Glyn Moody, is a freelance journalist who writes and speaks about privacy, surveillance, digital rights, open source, copyright, patents and general policy issues involving digital technology. He wrote, on Privacy News Online, an article on how digital technologies are increasingly being applied to the field of customer service, and how the new generation of advanced, computer-aided systems raise important issues about privacy.
He raises some serious concerns when it comes to data storage and processing, mentioning our company along the way… “The use of NLP (neuro-linguistic programming) or AI is one of the key features of these new customer service systems. The problem is that in bringing together many disparate sources of information, and applying AI and other advanced techniques, it may be possible to glean extra, possibly highly-personal details that the customer had no intention of revealing. Inferences may be made, and decisions suggested, all without the customer knowing, or being able to challenge them. Another feature that a unified pool of messaging data makes possible is “sentiment analysis”, to provide human agents with the context they need to personalize future customer interactions. That’s the focus of another company in this new field, Behavioral Signals, which applies advanced analysis to the voices of customers”
What to know when it comes to AI and Privacy
We definitely understand his concerns and do believe that in some cases data could be used in an unlawful manner. On one hand there are regulations being put in place to protect data and clarify how companies process them and on the other hand data is anonymized before it is processed.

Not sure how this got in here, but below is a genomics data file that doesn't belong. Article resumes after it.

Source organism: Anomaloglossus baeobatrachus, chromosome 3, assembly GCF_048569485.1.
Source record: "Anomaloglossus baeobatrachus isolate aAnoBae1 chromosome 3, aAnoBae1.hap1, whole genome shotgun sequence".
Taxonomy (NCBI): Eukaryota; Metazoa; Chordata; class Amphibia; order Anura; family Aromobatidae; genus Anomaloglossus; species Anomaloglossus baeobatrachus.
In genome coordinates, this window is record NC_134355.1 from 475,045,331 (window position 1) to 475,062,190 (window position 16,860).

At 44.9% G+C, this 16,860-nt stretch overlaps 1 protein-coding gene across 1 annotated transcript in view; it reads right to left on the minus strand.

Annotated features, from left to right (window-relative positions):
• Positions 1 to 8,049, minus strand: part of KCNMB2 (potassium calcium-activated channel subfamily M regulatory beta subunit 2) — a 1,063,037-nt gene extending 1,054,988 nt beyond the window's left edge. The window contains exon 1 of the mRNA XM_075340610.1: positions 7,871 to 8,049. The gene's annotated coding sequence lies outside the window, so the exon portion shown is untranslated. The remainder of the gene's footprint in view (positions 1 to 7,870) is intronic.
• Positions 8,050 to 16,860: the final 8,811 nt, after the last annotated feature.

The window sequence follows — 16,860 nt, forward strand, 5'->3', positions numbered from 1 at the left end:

The basic key factors to consider, when it comes to AI and privacy, are:
1. There are regulations on how data can be stored and processed in order to protect the customer (ex. GDPR).
2. Companies like Behavioral Signals have to comply with security and privacy protocols, like SOC2, when handling data.
3. Most AI companies that process data for analysis purposes usually have their software installed on premises, which means the data never leaves the company that collects them, for example a Customer Service provider.
4. Data is anonymised (wikipedia: a type of information sanitization whose intent is privacy protection) before they are processed, so it is difficult to know who is behind a call. It would take effort and a high cost to de-anonymize data, and why would any enterprise want to go into that trouble for a wild goose chase…
In general companies who own the data – like customer service providers – are every careful when handling them. They have to comply with security protocols, state regulations and their own reputation. No company wants to become a newspaper headline about how their data was breached or misused. That’s why they make 3rd parties, like Behavioral Signals, jump through hoops when it comes to security and handling of their data.
Also, keep in mind that some of the data processed is not actually unique for an individual human. Like emotions. They’re more universal. Here, at Behavioral Signals, emotion and behavior recognition happens on the how you say something, not what you actually say. Think of it like your wife asking you if you “…remembered to buy milk?” before coming home. There’s a ton of ways she could be expressing her question… lovingly, sarcastically, judgementally or just neutrally. That’s what Behavioral Signals’ AI technology ‘listens’ to… the how.
We strongly believe consumers need to be aware of their privacy and their rights. They must be informed in order to protect themselves. So head over to Privacy News Online and Glyn Moody’s interesting article to read about When AI-enhanced customer service is on the line so is your privacy.